John Jantsch: How did you get the idea for starting Stuff?

Casey Simmons: The story began when Sloane and I traveled a lot in our other business. One of the things we loved to do when we traveled was to go out and try and find locally/regionally made artistic items and goods. We wanted to bring a little piece of that home with us.

John Jantsch: What would your customers say makes Stuff special?

Casey Simmons: We can answer that actually because we ask that a lot. They come to Stuff for the experience. When we last collected the top five reasons that people come to Stuff, they never once mentioned the products. That’s just a true story. We did a survey and what we found out is this is what they say about our store: it’s an escape; I get my retail therapy when I go there; I have a happy factor; I feel very inspired. Inspiration is the number one word used to describe us when we ask people.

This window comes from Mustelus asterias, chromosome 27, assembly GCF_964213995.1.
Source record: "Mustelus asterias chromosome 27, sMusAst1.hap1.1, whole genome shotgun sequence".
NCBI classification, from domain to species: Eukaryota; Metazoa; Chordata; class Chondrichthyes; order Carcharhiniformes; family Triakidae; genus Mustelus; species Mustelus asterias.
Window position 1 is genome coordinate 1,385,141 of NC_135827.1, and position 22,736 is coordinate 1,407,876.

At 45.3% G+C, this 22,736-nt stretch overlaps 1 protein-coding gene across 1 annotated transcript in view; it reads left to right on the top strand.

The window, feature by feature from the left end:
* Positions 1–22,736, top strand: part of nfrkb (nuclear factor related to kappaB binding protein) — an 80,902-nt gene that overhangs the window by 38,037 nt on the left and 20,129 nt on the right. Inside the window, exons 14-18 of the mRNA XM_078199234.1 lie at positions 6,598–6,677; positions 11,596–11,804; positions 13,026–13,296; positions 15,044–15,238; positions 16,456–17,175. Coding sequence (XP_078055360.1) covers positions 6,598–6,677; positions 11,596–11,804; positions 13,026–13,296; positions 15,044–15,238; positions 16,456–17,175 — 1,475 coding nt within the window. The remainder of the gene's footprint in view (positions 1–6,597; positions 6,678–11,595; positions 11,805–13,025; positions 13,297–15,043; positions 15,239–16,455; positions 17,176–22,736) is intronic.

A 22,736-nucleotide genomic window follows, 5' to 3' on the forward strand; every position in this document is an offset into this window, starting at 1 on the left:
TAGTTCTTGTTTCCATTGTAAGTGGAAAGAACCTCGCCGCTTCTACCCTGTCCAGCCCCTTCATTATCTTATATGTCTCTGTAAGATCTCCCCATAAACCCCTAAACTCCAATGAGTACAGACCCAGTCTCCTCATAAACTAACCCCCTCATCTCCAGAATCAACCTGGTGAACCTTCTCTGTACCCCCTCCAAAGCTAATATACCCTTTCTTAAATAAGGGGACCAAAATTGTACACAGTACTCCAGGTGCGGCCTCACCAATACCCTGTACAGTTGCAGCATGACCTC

We thought the greatest irony in our lives is that we own a store called Stuff and people seldom talk about the stuff itself.

John Jantsch:  What’s your take on working with family?

Sloane Simmons:  I always jokingly say that work is work and play is play. Casey and I in particular have a pact. It’s not even silent, it’s spoken. When this business encroaches upon our familyhood and our sisterhood then we need to probably shut this place down.

John Jantsch: What’s the hardest thing about what you do as a business owner?

Casey Simmons:  I’m going to say maintaining my energy and curiosity about my business. I don’t have any problems staying passionate about the world around me or staying energized about my future.